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My house was constructed in 1992 and we still have not completed the finishing work. Our roof is wood, there is no tie-beam or mullion at all in this house and there are some lintels above the windows & doors.

Cracks have appeared in the masonry walls starting from 2 years after construction in some areas, and in other areas some years later. Here is a picture of one of the cracks (click for full size):

Crack on the wall

I have been advised to consult a structural engineer. What can I expect from this consultation? Are there any specific questions I must ask the engineer?

I want to know if we can continue the construction as per proper standard or if I have to demolish the house and build it again.

Our land is loose soil and there is no concrete footing on this house. If this is a soil settlement issue, there are three options as per my understanding:

  1. Continuous appearance of cracks in different areas
  2. Cracks in a certain area with width increasing gradually
  3. There is no new crack formation or growth after some year

Here are some additional pictures (click for full size):

Crack on the wall 2 Crack on the wall 4 Crack on the wall 3 Crack on the wall 5

migrated from engineering.stackexchange.com Jun 16 '15 at 19:24

This question came from our site for professionals and students of engineering.

  • Welcome to engineering SE. Most likely the foundation is not stable. It might be still settling. – Mahendra Gunawardena Jun 15 '15 at 10:51
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    Specific advice on this is beyond what we can and should reasonably provide here. There were probably corners cut or mistakes made when the house was built, particularly in making sure the foundation had something stable to sit on. You need to consult a structural engineer. – Olin Lathrop Jun 15 '15 at 11:11
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    An important question is how long those cracks have been there. Did they develop shortly after the construction and then stop growing? Are they still growing? Did they only start appearing recently? – Wasabi Jun 15 '15 at 11:24
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    It is very important that you understand that any advice offered by any of the users on this site carries no guarantee of being correct. To properly assess the structural integrity of your building an on-site inspection would be required. You should really consider contacting a professional engineer/firm before deciding how to proceed. – Chris Mueller Jun 15 '15 at 12:00
  • Our land is loose soil, there is no concrete footing on this house. The cracks start from after 2 years some area then cracks appear in different place after some year. Firstly, soil settlement issue, 1. Continuous crack in different area 2. Cracks width increase gradually 3. There are no crack after some year and no more width increasing I need the recommendation for these three option or if there any possibility via soil settlement. Our roof is made by wood, there is no tie-beam or mullion at all this house and there are some lintel above the windows & doors. – Fazl Jun 16 '15 at 10:43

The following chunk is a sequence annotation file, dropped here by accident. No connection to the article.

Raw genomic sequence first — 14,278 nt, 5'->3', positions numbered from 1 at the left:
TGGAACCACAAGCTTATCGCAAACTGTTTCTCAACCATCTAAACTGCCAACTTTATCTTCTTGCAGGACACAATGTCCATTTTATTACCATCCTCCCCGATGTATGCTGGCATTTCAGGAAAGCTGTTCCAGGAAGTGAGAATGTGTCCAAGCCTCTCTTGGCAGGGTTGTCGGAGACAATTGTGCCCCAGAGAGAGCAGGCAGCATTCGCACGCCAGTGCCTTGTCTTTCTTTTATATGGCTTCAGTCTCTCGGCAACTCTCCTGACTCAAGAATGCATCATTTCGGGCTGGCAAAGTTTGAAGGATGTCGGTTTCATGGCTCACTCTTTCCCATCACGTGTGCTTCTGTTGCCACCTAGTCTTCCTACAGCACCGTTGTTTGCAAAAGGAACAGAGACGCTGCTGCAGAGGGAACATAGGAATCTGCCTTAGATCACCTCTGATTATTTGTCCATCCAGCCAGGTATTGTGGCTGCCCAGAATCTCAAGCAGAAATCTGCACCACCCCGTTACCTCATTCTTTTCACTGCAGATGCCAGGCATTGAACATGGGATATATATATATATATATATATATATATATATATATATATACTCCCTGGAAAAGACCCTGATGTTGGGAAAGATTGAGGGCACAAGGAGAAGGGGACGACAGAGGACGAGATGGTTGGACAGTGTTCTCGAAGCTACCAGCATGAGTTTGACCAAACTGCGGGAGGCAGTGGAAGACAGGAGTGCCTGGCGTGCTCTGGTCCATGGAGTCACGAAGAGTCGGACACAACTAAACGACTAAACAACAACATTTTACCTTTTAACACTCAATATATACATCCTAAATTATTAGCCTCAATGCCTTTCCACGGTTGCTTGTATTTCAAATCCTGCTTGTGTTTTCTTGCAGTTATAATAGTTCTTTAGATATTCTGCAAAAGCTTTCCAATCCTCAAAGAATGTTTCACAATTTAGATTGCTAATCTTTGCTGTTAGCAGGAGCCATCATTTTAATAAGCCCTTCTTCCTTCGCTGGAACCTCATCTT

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Get a reputable professional structural engineer in there ASAP -- it looks like the wall is severely cracked and would fail at that point when subject to shear loads.

I'm sure that the eyeballs of said engineer will tell a story when he sees a wall that's cracked that badly.

Also,

WHO THE HELL BUILDS WALLS ATOP LOOSE EARTH?

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    +1 to that. for 99,9% it's a foundation problem. also - a serious hazard of collapsing. I would gtfo this house, or at least try to find another place to live. – Marek Oleszczuk Jun 17 '15 at 6:15
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When the use of a proper foundation is avoided, the earth under the house WILL settle. It will settle unevenly, causing structural damage. The solution is to do extensive construction to build a support system for the weight of the house. Building without foundation is illegal by the International Builders Code.

SECTION R403 FOOTINGS

R403.1 General. All exterior walls shall be supported on continuous solid or fully grouted masonry or concrete footings, crushed stone footings, wood foundations, or other approved structural systems which shall be of sufficient design to accommodate all loads according to Section R301 and to transmit the resulting loads to the soil within the limitations as determined from the character of the soil. Footings shall be supported on undisturbed natural soils or engineered fill. Concrete footing shall be designed and constructed in accordance with the provisions of Section R403 or in accordance with ACI 332.

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